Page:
Do You Know Your Cost of Inaction (COI)?

When you’re planning an important change in your team or organisation, you might calculate the expected return on investment (ROI) before you go ahead. But there’s another thing you should calculate – and most people don’t.

I’ll explain this using something we all know.

It’s been more than two years since we first heard of a novel coronavirus in China, and COVID-19 isn’t finished with us yet.

Given the massive impact it’s had on our lives, how much would do you think the world should be willing to pay to prevent another pandemic? Billions of dollars? Trillions?

According to Bill Gates, it would only take a billion dollars a year to make COVID-19 our last pandemic ever.

In his latest TED Talk ‘We can make COVID-19 the last pandemic’, Gates – whose foundation has already contributed hundreds of millions of dollars to fight COVID-19 – recommends we create an international ‘GERM’ (Global Epidemic Response and Mobilisation) team of experts to detect potential outbreaks and prevent them from becoming pandemics.

The cost to create and maintain this team? A billion dollars a year.

A billion dollars is a drop in the ocean compared to the cost of a pandemic. Already, this pandemic has claimed over six million lives (according to Our World In Data) and will cost the world economy almost 24 trillion dollars by 2024 (according to the IMF).

So a billion dollars isn’t much at all. Heck, our two major political parties have already promised many billions of dollars in their election campaigns!

So will we do it?

Unfortunately, I think not. Because we’re really bad at assessing cost of inaction – or COI.

When evaluating a plan, return on investment (ROI) is only one part of your assessment. Unless you also calculate the cost of inaction, or COI, the ROI alone doesn’t have enough context.

If you’re driving on a highway and meet heavy traffic, you calculate the ROI of taking a slower but less congested side road. But if the highway is taking you directly into the path of a bushfire, the COI is so high the ROI becomes irrelevant.

The cost of inaction is often higher than you think, and can hurt your performance in different ways. Consider these questions:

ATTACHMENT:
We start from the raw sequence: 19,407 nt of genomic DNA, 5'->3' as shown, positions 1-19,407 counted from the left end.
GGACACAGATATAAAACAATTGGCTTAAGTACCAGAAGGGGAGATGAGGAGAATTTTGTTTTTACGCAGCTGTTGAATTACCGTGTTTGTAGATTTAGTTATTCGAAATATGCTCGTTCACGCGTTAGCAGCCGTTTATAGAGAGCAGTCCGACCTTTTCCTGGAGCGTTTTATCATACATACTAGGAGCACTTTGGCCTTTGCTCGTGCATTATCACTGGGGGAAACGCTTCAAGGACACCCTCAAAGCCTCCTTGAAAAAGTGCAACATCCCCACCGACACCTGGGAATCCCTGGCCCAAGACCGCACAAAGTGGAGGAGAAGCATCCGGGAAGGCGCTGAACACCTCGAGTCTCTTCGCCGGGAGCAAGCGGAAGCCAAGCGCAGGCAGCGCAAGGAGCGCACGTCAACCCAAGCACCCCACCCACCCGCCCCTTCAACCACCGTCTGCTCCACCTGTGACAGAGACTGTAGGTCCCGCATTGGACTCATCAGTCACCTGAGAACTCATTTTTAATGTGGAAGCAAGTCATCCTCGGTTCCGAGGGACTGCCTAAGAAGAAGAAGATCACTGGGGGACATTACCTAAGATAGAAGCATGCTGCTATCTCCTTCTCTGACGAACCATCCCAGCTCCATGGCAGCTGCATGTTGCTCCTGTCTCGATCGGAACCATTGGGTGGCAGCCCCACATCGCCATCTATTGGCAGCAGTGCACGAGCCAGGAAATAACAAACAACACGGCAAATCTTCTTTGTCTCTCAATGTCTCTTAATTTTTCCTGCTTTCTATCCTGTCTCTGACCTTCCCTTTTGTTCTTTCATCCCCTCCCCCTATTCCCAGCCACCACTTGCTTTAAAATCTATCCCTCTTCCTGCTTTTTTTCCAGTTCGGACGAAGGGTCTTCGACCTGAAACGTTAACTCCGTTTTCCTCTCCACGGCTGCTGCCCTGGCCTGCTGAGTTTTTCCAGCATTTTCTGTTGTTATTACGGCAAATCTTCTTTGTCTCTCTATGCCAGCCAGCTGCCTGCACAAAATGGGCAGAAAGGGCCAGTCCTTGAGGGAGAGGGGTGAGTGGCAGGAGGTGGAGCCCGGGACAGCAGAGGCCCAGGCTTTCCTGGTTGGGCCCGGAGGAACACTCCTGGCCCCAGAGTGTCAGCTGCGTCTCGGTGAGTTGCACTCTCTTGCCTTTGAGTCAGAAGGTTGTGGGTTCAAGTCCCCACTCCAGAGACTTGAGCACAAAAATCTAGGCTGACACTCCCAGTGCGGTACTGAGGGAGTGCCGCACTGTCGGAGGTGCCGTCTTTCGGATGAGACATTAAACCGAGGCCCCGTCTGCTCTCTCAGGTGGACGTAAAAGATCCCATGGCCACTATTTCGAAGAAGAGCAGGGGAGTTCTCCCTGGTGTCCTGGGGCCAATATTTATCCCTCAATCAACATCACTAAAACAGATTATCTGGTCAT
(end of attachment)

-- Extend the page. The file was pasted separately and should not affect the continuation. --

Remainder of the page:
• Friction And Leakage: What inefficiencies are we tolerating, and how much do these inefficiencies end up costing us in the short term, medium term, and long term?
  • Quality Overheads: What preventable errors and mistakes are we making, and how much does it cost to inspect, detect, review, and rework because of these errors?
  • Opportunity Lost: What opportunities are we missing because we spend too much time, money, and other resources battling our current systems?
  • Sunk Costs: What are we doing poorly because we have invested so much in our existing systems, which might no longer be the best options for the future?
  • Emotional Toll: What is the emotional cost to people who have to work with slow, cumbersome, complex, and flaky systems – especially when they know better solutions exist?
  • Competitive Weakness: Where are we losing ground with branding, positioning, market share, and growth because our competitors are investing in better systems?

ROI answers the question, ‘What are the benefits of this change?’, and COI answers the question, ‘What is the cost of not changing?’ You must ask both; otherwise you make the decision with only half the information.

We already made this mistake once.

In 2015, in Bill Gates’ previous TED Talk, ‘The next outbreak? We’re not ready’, he predicted almost exactly the COVID-19 pandemic scenario we face now.

He ends that talk by urging us to take action:

“Now I don’t have an exact budget for what this would cost, but I’m quite sure it’s very modest compared to the potential harm. The World Bank estimates that if we have a worldwide flu epidemic, global wealth will go down by over three trillion dollars and we’d have millions and millions of deaths …”

This is exactly the point I’m making about COI: When making a decision, assess the cost of inaction.

Use both ROI and COI to assess decisions.

ROI is often a valuable indicator, but don’t stop there. Always ask questions about your COI, so you can fairly assess the decision.

This is not easy to do. Most of us have never been taught to count the cost of doing nothing, so it doesn’t come naturally. That’s why I’m not optimistic we’ll do enough to prevent the next pandemic – even after living through the devastation of this one.

At first, you’ll have to consciously force yourself to calculate COI for every important decision. To help assess your COI, ask yourself – and your team – these COI questions:

  • ‘What is the cost of not changing?’
  • ‘What is the cost of not doing anything?’
  • ‘What is the cost of keeping things the same?’


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